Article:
Google
Abs like Jesus
I don't think those in control of such programs would stop at mosquitos but rather continue as different rationalizations for the slaughter of another species presented themselves -- regardless of how questionable such action might be.

I think it goes beyond just having the power to do it, though. I can't help but think of Chaos Theory and that butterfly bit: a butterfly in Peking flaps its wings causing a thunderstorm in New York days or weeks later. Who's to say what the ramifications of such action would be?

To simplify, think of that whole Circle of Life bit from The Lion King. Eliminating what appears to be a threat (a minor one at that) could very well present us with another, presently unknown threat. It is in many ways our exposure to diseases such as malaria, spread by organisms like mosquitos, that allow our immune systems to evolve and continue to protect us.

I don't think humans need to be "playing God," and certainly not on such a large scale. Beyond that, I think such action would have deleterious effects on humanity overall. unsure.gif
Victoria Silverwolf
I have very mixed feelings. I would support such an effort if there were very strong evidence that there would not be any unexpected effect on the ecology as a whole (as Abs quite rightly points out.) This would probably prove difficult, but I think it would be possible.

I don't have much of a problem with the whole idea of "Playing God" -- this is sort of the definition of science and technology, which I believe to be the noblest efforts of the human race. (The arts, including literature, would be a very close second place.)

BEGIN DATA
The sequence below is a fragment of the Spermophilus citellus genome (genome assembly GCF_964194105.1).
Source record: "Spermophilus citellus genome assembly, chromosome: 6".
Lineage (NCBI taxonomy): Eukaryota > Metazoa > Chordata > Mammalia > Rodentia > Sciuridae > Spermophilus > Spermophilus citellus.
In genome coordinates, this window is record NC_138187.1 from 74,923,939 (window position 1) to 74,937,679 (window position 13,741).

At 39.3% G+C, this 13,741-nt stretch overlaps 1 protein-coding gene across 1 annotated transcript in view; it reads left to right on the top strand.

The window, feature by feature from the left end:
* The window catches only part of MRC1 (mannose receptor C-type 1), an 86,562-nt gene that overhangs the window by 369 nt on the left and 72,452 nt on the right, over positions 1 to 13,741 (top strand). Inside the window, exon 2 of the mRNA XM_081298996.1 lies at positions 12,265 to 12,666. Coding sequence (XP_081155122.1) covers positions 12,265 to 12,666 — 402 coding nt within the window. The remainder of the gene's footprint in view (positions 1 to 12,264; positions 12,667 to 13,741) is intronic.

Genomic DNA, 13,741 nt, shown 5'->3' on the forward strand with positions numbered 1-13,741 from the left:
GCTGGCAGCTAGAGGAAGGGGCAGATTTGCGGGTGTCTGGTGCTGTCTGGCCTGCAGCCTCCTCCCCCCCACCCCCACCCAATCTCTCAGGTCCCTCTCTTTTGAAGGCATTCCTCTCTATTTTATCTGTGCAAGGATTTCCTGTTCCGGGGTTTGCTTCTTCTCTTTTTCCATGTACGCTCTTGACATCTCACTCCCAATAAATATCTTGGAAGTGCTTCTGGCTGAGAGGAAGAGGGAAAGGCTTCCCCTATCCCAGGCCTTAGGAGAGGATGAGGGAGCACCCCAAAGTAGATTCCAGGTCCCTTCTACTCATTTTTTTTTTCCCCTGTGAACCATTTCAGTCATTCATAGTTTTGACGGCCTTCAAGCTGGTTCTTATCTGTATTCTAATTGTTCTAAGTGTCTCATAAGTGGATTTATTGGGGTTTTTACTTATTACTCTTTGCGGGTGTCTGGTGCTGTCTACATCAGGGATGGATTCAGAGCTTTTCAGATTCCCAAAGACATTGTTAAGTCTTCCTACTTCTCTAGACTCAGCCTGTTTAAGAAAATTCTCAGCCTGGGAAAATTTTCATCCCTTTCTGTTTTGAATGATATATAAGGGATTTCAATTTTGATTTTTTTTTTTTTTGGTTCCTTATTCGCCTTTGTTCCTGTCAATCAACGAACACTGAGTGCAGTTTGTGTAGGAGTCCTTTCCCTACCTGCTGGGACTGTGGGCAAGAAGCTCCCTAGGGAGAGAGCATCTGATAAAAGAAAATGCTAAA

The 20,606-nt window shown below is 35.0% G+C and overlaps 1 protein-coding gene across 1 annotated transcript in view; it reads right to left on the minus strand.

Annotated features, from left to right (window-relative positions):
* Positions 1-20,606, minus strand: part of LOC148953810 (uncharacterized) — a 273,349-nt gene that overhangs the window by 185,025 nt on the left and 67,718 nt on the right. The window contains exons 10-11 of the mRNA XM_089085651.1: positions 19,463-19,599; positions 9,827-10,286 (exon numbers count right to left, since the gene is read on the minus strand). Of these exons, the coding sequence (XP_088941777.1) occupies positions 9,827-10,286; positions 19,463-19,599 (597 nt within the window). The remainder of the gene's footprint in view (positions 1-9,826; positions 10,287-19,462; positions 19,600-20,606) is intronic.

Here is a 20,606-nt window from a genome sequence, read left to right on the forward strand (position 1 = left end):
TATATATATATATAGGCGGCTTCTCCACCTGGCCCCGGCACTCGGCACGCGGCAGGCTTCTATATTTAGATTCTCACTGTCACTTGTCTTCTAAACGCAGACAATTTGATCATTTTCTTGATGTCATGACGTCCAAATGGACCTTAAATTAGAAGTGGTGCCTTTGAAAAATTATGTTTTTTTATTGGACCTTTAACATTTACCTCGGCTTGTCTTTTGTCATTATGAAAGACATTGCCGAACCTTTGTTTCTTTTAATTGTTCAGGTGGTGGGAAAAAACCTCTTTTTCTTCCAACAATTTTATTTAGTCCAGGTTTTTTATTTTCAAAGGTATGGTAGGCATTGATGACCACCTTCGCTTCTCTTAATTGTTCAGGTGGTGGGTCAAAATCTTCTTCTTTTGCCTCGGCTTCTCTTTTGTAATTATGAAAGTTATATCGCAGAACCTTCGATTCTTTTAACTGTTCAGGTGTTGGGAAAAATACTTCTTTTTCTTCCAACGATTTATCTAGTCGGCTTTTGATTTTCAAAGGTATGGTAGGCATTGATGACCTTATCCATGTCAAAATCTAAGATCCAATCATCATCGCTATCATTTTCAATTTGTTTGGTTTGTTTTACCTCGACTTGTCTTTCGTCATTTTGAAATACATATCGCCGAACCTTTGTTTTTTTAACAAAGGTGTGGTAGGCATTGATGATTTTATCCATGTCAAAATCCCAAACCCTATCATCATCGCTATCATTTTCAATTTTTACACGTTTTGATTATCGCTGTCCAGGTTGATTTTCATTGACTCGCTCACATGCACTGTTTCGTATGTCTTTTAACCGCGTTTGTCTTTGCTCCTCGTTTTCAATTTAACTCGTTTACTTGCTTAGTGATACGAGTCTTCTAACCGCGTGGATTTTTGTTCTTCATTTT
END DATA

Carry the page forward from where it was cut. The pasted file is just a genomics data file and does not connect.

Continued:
Julian
This is nothing new, ever since we emerged as a dominant species we've been selectively breeding the ones that are useful to us, and at best ignoring all others.

If you think that we can only make species extinct within twelve generations by deliberate action, especially if we perceive they pose some kind of threat to us, or the unintended consequences of apparently unrelated action, go to your local natural history museum and look at the stuffed remains of the Passenger Pigeon, the European Lion, the Dodo, the Thyclacine, Sabre-toothed cats, Irish Elk, etc.

Ever since the lifecycle of malarial parasites was first discovered, we've been trying to eliminate Anopheles species, as we have with the Aedes mosquitos that spread Yellow Fever. The fact is, only now, with genetic engineering, will it be possible for us to do so without gross effects on the rest of the ecosystems they inhabit (remember the effects of the DDT we sprayed on every tropical pond or puddle we found?).